I am writing a book. No, check that. I am writing a novel. Yeah, that sounds better. When you tell people you’re writing a book, they think “So what, any idiot can write a book. I can write a book. Snooki wrote a book for crying out loud!” Fair enough; it’s hard to argue with such a statement. But change the word and you change the connotation.
“I’m writing a novel.”
“Really? Wow, that sounds great. You must be the best writer ever! I totally respect you now, am envious of your skill, and find you incredibly attractive and charming.”
Ok, I may have taken some liberties with the last sentence or two. The point is, if I want others to believe I’m serious about my writing, I need to start acting as such. One way I plan to do that is by sprinkling in a few more posts about my novel, the progress I’m making (or lack thereof), and the lessons I’m learning along the way. So if you haven’t already figured it out after the first 170 words, today is one of those posts.
About a month ago, I wrapped up what I thought was the “hard part” of this whole novel writing thing; the outline. After months of sporadic sessions with my novel-writing software, I took an idea from the “lightbulb-going-off-in-my-mind” stage, through the “little-red-notebook-full-of-incoherent-thoughts” stage, all the way to the “chapters-full-of-scenes-that-actually-seem-interesting” stage. Upon completion, I started with Chapter one and read through each chapter, scene, and plot line I had created and felt surprisingly good about the result. Finally, after all that tedious outlining, I could open up a blank page and let the creativity come spewing out like cheap beer after a long night of drinking.
But spew, it most definitely did not. In fact, I opened the computer and stared at that blank page on three separate occasions before I even landed one keystroke. You may be thinking writer’s block, I know I was at first. But this was different. I knew the words I wanted to write. I knew how I wanted to begin. I could even visualize the opening scene in my head, right down to the warmth of the sun and the smell of the air. My problem wasn’t that I couldn’t find the words, it was that I couldn’t find the right words.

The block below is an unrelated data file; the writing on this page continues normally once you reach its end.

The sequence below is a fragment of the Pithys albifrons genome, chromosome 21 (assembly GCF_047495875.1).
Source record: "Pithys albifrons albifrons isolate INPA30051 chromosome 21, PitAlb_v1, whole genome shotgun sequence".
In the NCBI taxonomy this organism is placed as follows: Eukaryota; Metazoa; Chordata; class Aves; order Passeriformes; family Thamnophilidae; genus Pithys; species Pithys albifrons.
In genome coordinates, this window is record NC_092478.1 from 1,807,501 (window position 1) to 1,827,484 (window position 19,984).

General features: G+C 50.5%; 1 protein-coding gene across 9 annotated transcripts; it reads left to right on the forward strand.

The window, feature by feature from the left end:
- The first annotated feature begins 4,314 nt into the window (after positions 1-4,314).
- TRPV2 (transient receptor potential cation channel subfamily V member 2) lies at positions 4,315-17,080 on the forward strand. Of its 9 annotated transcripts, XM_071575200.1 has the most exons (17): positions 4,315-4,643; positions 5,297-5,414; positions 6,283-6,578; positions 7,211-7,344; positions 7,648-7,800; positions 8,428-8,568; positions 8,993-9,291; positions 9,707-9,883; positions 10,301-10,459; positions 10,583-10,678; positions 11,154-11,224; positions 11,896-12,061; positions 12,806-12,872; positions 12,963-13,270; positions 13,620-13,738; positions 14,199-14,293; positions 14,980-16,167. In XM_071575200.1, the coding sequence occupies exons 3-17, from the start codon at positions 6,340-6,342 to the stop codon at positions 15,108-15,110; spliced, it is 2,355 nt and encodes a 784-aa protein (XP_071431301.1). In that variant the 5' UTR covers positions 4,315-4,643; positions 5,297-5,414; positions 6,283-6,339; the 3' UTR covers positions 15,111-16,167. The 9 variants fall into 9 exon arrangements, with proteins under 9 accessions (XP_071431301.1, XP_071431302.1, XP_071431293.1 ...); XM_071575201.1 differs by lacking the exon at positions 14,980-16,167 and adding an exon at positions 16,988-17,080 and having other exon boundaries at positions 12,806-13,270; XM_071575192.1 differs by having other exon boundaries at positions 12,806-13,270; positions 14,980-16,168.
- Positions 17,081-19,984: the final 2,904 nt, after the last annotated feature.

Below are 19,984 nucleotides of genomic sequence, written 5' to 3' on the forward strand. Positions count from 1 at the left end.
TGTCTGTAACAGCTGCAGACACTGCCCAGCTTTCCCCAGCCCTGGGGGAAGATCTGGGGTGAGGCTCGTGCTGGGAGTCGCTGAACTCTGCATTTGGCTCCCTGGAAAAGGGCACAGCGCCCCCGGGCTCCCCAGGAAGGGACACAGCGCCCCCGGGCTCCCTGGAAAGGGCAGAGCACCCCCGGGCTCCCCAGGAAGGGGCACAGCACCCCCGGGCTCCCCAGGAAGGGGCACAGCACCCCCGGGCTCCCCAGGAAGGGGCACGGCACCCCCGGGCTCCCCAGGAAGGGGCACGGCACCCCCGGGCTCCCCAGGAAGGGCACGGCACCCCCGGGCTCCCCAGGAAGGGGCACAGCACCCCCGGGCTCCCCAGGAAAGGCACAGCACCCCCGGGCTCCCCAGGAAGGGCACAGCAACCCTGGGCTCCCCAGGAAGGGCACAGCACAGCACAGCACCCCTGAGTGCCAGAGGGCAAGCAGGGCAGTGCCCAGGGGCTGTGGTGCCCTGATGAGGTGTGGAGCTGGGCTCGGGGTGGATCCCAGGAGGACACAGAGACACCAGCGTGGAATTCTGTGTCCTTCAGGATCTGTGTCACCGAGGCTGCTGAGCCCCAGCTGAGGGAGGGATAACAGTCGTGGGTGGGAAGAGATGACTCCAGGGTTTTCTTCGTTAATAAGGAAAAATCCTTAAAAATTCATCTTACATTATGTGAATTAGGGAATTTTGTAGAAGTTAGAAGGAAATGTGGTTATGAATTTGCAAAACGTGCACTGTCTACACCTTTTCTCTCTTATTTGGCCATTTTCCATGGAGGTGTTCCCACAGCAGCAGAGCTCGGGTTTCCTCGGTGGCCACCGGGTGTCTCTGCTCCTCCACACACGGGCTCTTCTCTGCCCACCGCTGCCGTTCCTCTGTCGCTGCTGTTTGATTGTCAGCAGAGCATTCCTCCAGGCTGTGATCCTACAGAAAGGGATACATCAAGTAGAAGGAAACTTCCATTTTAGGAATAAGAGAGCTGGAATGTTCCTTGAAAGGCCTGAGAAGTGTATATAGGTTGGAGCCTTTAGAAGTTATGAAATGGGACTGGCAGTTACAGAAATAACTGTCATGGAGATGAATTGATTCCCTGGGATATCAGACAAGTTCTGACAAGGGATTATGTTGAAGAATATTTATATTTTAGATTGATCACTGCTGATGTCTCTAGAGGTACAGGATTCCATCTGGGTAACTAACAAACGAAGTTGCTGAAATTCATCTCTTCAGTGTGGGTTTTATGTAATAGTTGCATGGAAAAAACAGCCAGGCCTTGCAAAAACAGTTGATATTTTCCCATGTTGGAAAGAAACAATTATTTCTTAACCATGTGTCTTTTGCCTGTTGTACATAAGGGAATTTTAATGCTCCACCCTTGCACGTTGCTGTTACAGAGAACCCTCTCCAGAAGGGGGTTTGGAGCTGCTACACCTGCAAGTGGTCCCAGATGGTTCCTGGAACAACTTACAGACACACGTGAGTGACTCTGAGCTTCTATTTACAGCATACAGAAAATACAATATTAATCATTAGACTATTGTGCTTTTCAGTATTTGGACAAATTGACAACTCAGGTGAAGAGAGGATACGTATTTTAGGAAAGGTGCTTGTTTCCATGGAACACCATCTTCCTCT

I was approaching the blank slate as if it was literally a slate, unable to be changed or edited once chiseled. I felt like every word had to be perfect, every sentence golden, every scene worthy of a Pulitzer. I would sit for an hour at a time, painstakingly typing out 100 words at best. Hell, my soon-to-be 3-year-old could keep up a quicker pace. Over the course of my first week writing the manuscript, I had tallied a grand total of 656 words and felt like I had completed the mental equivalent of a triathlon. It was exhausting.
That’s when another lightbulb went off in my head. I paid attention since they don’t happen very often, and I realized that I needed to remind myself that this was the 1st draft. There is a reason why it takes the average novelist a year or more to produce a finished piece. You write, you edit, you re-write, you stick it in a drawer because you can’t stand to look at it any longer, then you probably edit some more.
It is said that Robert Louis Stevenson wrote The Strange Case of Dr. Jekyll and Mr. Hyde in 3 days. That comes to about 20,000 words a day. Well, I’m not Robert Louis Stevenson and I don’t think you are either, so it’s important that we throw away the notion that we can write a perfectly polished manuscript right out of the gate. I had to remove the filter and just let the words flow freely, no matter how dirty they were (hmm…that metaphor didn’t really land did it?).
So I reminded myself that my ability to sling words is mediocre at best and that rather than agonize over every line of narrative or every quip in my dialogue, it was more important to get the words on paper. As of today, my word count now stands at 5,427 and I’m attempting to stick to a writing schedule in order to keep the momentum going. I am confident in both my progress and the certainty that what I have written will need to be thoroughly rewritten…but I’m ok with that. There will be plenty of time to critique my work, laugh at my complete inability to write well, cry a little, and then make it better once I’ve completed the 1st draft.
After all, that’s what us novelists do right?